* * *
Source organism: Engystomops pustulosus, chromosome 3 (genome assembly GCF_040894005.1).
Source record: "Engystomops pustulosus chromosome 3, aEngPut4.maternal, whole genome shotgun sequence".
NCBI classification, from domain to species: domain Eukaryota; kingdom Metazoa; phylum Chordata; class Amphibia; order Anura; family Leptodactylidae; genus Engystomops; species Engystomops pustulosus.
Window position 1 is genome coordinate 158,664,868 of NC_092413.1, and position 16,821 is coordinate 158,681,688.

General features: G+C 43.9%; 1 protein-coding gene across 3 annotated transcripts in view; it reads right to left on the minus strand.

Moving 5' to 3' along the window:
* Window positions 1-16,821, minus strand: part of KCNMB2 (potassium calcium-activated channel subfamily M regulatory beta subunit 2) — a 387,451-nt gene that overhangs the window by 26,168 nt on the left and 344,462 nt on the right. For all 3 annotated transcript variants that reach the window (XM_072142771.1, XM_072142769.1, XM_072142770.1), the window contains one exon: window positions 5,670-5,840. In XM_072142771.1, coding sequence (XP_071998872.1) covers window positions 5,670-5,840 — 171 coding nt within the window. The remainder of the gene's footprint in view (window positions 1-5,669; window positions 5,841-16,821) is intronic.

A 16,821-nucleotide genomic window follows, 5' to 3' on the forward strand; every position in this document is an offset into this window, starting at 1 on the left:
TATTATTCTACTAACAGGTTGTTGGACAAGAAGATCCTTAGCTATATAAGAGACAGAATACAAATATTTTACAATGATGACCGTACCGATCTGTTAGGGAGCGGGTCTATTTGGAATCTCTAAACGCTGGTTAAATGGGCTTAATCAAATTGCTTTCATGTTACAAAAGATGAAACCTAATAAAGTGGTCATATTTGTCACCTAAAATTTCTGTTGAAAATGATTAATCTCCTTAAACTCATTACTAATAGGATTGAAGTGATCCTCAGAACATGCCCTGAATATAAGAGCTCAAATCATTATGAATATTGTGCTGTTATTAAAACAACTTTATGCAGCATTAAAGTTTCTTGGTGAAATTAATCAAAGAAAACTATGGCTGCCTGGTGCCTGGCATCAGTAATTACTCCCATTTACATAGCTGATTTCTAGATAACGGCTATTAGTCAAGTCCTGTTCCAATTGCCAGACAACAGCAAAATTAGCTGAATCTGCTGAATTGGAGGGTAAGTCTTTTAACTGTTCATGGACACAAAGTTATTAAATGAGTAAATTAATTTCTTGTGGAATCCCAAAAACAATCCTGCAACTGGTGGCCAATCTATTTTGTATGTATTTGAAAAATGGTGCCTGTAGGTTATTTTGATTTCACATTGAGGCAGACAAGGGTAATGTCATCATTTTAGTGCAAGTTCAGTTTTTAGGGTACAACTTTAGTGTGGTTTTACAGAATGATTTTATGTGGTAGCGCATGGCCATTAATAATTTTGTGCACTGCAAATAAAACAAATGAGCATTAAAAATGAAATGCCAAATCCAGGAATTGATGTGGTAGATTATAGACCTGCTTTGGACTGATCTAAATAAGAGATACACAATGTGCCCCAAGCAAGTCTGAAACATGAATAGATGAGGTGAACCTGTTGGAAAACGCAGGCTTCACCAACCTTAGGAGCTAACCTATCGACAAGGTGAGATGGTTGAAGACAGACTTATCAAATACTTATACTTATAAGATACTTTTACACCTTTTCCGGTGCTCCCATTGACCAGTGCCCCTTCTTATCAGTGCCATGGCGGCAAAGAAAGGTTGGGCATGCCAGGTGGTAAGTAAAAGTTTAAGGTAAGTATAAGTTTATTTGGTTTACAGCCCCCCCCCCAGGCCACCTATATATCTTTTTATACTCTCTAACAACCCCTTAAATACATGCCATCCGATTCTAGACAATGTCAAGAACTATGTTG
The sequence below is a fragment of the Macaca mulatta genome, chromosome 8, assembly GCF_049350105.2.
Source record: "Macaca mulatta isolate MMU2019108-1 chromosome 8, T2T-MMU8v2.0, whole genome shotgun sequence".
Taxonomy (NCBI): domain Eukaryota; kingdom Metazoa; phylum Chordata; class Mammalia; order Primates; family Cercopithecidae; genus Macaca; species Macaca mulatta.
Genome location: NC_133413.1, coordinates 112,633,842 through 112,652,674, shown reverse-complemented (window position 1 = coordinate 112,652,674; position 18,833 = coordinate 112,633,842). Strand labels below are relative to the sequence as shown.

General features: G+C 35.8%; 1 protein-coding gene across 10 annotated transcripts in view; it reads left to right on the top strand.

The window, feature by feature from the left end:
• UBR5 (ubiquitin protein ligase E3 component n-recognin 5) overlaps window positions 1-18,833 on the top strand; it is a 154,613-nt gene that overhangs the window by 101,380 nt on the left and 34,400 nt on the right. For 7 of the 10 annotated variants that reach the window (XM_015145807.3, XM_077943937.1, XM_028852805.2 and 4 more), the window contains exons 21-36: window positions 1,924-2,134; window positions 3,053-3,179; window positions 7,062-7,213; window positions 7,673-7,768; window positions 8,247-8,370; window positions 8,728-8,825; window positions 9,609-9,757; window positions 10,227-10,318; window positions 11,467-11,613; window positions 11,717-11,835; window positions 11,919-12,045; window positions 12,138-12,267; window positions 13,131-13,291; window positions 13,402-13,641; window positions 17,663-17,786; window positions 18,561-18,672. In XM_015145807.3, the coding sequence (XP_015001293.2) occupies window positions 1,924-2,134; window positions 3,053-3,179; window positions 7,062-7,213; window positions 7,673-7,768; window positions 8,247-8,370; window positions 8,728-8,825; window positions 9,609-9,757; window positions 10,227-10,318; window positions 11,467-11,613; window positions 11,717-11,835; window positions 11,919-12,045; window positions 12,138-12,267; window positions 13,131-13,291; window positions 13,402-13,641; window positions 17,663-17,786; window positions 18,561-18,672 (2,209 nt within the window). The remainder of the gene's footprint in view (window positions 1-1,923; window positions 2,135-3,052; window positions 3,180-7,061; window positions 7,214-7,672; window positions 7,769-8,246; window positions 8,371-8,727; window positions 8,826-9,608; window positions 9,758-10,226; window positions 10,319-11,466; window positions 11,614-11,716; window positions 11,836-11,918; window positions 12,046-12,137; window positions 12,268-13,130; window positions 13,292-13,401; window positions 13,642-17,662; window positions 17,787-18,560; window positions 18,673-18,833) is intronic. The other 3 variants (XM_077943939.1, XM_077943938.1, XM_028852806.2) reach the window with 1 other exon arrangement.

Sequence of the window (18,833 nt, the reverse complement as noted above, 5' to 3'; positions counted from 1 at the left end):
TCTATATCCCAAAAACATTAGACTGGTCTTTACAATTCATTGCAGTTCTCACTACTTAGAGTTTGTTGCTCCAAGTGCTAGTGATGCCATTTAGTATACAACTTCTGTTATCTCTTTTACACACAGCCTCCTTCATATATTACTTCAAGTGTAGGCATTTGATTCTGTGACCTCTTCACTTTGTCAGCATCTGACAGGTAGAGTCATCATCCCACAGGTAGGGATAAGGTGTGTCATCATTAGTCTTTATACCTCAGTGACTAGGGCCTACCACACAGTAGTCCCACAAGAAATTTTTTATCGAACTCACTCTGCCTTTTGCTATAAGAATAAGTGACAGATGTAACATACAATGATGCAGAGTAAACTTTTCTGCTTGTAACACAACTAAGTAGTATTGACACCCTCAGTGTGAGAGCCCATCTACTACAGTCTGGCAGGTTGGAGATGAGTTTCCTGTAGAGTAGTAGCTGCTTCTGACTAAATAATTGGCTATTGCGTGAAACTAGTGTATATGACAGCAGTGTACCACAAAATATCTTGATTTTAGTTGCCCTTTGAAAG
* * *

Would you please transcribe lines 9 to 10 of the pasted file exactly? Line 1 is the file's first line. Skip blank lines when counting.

TATTATTCTACTAACAGGTTGTTGGACAAGAAGATCCTTAGCTATATAAGAGACAGAATACAAATATTTTACAATGATGACCGTACCGATCTGTTAGGGAGCGGGTCTATTTGGAATCTCTAAACGCTGGTTAAATGGGCTTAATCAAATTGCTTTCATGTTACAAAAGATGAAACCTAATAAAGTGGTCATATTTGTCACCTAAAATTTCTGTTGAAAATGATTAATCTCCTTAAACTCATTACTAATAGGATTGAAGTGATCCTCAGAACATGCCCTGAATATAAGAGCTCAAATCATTATGAATATTGTGCTGTTATTAAAACAACTTTATGCAGCATTAAAGTTTCTTGGTGAAATTAATCAAAGAAAACTATGGCTGCCTGGTGCCTGGCATCAGTAATTACTCCCATTTACATAGCTGATTTCTAGATAACGGCTATTAGTCAAGTCCTGTTCCAATTGCCAGACAACAGCAAAATTAGCTGAATCTGCTGAATTGGAGGGTAAGTCTTTTAACTGTTCATGGACACAAAGTTATTAAATGAGTAAATTAATTTCTTGTGGAATCCCAAAAACAATCCTGCAACTGGTGGCCAATCTATTTTGTATGTATTTGAAAAATGGTGCCTGTAGGTTATTTTGATTTCACATTGAGGCAGACAAGGGTAATGTCATCATTTTAGTGCAAGTTCAGTTTTTAGGGTACAACTTTAGTGTGGTTTTACAGAATGATTTTATGTGGTAGCGCATGGCCATTAATAATTTTGTGCACTGCAAATAAAACAAATGAGCATTAAAAATGAAATGCCAAATCCAGGAATTGATGTGGTAGATTATAGACCTGCTTTGGACTGATCTAAATAAGAGATACACAATGTGCCCCAAGCAAGTCTGAAACATGAATAGATGAGGTGAACCTGTTGGAAAACGCAGGCTTCACCAACCTTAGGAGCTAACCTATCGACAAGGTGAGATGGTTGAAGACAGACTTATCAAATACTTATACTTATAAGATACTTTTACACCTTTTCCGGTGCTCCCATTGACCAGTGCCCCTTCTTATCAGTGCCATGGCGGCAAAGAAAGGTTGGGCATGCCAGGTGGTAAGTAAAAGTTTAAGGTAAGTATAAGTTTATTTGGTTTACAGCCCCCCCCCCAGGCCACCTATATATCTTTTTATACTCTCTAACAACCCCTTAAATACATGCCATCCGATTCTAGACAATGTCAAGAACTATGTTG
The sequence below is a fragment of the Macaca mulatta genome, chromosome 8, assembly GCF_049350105.2.